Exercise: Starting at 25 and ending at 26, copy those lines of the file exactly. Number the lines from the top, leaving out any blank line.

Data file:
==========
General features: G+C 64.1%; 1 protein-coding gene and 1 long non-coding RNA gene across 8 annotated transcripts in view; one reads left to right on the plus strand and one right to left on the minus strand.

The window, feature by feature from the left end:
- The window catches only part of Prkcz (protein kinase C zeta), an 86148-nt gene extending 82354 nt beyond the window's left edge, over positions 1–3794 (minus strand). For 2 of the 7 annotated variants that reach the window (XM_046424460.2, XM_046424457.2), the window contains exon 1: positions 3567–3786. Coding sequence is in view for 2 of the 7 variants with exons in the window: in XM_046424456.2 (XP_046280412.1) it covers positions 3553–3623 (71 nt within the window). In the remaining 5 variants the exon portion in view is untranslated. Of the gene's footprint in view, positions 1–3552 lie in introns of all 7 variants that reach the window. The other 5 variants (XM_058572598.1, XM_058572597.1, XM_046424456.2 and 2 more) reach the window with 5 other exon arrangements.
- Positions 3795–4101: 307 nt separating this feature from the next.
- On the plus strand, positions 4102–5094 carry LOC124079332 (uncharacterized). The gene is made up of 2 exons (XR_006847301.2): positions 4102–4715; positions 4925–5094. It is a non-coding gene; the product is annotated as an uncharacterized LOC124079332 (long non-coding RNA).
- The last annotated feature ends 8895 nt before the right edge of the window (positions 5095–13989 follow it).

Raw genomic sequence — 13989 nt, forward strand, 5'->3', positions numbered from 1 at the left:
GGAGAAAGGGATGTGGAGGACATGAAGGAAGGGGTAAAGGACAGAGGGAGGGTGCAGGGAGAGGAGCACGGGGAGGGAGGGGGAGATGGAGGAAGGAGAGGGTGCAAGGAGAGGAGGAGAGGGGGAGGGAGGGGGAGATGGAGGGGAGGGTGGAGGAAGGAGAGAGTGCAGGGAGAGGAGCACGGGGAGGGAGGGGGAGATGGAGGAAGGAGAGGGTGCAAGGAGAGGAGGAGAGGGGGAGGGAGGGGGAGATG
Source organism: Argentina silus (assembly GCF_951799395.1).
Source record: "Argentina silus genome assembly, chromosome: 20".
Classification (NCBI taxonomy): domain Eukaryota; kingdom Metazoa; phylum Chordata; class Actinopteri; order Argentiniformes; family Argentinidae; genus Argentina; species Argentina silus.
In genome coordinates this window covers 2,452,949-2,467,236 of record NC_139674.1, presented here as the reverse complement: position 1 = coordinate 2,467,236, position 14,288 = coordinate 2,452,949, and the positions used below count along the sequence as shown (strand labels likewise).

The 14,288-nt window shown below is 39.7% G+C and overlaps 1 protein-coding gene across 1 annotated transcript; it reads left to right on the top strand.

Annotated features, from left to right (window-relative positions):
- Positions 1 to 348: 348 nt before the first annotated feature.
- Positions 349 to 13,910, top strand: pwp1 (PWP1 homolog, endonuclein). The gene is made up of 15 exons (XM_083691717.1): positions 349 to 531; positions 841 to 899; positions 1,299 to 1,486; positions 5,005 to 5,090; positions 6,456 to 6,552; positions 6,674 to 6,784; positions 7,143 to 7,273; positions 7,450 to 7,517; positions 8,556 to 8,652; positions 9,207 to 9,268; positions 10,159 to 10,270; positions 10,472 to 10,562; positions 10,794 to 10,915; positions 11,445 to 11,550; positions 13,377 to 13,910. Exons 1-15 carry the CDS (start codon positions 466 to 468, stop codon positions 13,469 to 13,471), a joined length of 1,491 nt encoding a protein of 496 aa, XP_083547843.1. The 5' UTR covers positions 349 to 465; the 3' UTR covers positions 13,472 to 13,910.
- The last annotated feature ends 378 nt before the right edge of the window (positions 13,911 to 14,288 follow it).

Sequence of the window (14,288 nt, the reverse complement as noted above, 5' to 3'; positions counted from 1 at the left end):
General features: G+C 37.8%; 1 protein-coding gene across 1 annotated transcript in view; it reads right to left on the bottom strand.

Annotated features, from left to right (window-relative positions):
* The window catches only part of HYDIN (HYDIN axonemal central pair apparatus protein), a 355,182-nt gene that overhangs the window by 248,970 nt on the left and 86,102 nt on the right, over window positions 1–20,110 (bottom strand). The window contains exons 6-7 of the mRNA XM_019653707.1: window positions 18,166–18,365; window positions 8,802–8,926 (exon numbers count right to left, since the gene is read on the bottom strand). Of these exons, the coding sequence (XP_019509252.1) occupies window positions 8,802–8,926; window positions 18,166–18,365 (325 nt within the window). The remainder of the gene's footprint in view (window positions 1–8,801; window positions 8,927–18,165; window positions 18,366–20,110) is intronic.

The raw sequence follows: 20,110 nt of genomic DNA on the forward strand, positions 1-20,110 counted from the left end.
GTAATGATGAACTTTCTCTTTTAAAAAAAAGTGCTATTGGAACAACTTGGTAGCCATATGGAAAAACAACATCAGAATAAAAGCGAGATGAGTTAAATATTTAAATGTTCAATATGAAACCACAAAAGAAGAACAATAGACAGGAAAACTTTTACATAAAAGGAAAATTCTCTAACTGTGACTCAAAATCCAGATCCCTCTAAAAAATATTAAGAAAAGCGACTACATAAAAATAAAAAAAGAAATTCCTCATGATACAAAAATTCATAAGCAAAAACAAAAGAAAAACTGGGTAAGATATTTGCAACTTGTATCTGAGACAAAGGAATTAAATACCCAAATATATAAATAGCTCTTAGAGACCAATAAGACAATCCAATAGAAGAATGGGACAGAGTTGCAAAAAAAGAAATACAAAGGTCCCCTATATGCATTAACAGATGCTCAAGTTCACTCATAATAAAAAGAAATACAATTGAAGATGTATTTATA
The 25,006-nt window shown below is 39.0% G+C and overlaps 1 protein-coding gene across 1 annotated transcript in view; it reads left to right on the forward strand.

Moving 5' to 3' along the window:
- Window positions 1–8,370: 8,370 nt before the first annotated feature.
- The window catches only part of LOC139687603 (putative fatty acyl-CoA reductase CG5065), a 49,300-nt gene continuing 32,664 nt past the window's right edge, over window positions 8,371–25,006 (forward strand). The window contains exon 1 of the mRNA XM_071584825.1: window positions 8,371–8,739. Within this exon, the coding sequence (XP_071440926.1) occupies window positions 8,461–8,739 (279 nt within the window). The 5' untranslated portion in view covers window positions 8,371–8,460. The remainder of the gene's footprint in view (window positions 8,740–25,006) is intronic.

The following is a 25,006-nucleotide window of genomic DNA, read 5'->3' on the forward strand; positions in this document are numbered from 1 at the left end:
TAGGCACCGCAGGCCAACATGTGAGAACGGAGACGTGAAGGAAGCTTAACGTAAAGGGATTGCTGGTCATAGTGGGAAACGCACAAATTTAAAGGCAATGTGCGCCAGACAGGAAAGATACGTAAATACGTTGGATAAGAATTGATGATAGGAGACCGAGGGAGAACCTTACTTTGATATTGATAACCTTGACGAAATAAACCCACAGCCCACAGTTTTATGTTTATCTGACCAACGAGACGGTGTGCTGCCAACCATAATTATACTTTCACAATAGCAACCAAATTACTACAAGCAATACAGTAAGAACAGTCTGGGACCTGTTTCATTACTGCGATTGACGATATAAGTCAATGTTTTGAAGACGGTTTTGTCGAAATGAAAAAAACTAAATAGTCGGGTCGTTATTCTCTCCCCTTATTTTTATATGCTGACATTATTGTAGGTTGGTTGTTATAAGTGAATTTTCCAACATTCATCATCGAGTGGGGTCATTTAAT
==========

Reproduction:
Moving 5' to 3' along the window:
- Window positions 1–8,370: 8,370 nt before the first annotated feature.